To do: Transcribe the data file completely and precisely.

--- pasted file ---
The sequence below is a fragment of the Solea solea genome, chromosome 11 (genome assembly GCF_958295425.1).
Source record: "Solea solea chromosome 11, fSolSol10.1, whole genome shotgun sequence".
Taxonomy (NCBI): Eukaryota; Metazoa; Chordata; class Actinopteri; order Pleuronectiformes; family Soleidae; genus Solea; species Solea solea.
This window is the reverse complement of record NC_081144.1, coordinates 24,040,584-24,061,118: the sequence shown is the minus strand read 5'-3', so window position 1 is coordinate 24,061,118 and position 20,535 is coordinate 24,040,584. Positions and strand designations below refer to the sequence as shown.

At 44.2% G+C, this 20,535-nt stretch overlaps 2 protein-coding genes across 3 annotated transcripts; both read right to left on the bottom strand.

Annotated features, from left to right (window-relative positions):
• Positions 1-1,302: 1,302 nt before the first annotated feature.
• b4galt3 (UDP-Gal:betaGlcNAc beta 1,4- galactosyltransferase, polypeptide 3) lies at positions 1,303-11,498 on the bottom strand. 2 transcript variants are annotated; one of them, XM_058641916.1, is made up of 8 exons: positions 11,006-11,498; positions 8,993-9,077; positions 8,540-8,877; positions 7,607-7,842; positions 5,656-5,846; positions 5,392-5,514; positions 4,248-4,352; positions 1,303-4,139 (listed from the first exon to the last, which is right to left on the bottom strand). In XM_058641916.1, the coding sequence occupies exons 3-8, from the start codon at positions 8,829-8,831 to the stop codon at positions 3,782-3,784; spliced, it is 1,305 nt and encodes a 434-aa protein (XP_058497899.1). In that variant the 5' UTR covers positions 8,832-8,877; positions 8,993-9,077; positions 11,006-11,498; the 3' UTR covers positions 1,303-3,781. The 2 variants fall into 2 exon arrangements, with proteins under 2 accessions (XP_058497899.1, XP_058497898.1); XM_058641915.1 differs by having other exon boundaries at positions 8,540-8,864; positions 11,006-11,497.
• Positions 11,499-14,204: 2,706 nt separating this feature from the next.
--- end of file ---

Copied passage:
The sequence below is a fragment of the Solea solea genome, chromosome 11 (genome assembly GCF_958295425.1).
Source record: "Solea solea chromosome 11, fSolSol10.1, whole genome shotgun sequence".
Taxonomy (NCBI): Eukaryota; Metazoa; Chordata; class Actinopteri; order Pleuronectiformes; family Soleidae; genus Solea; species Solea solea.
This window is the reverse complement of record NC_081144.1, coordinates 24,040,584-24,061,118: the sequence shown is the minus strand read 5'-3', so window position 1 is coordinate 24,061,118 and position 20,535 is coordinate 24,040,584. Positions and strand designations below refer to the sequence as shown.

At 44.2% G+C, this 20,535-nt stretch overlaps 2 protein-coding genes across 3 annotated transcripts; both read right to left on the bottom strand.

Annotated features, from left to right (window-relative positions):
• Positions 1-1,302: 1,302 nt before the first annotated feature.
• b4galt3 (UDP-Gal:betaGlcNAc beta 1,4- galactosyltransferase, polypeptide 3) lies at positions 1,303-11,498 on the bottom strand. 2 transcript variants are annotated; one of them, XM_058641916.1, is made up of 8 exons: positions 11,006-11,498; positions 8,993-9,077; positions 8,540-8,877; positions 7,607-7,842; positions 5,656-5,846; positions 5,392-5,514; positions 4,248-4,352; positions 1,303-4,139 (listed from the first exon to the last, which is right to left on the bottom strand). In XM_058641916.1, the coding sequence occupies exons 3-8, from the start codon at positions 8,829-8,831 to the stop codon at positions 3,782-3,784; spliced, it is 1,305 nt and encodes a 434-aa protein (XP_058497899.1). In that variant the 5' UTR covers positions 8,832-8,877; positions 8,993-9,077; positions 11,006-11,498; the 3' UTR covers positions 1,303-3,781. The 2 variants fall into 2 exon arrangements, with proteins under 2 accessions (XP_058497899.1, XP_058497898.1); XM_058641915.1 differs by having other exon boundaries at positions 8,540-8,864; positions 11,006-11,497.
• Positions 11,499-14,204: 2,706 nt separating this feature from the next.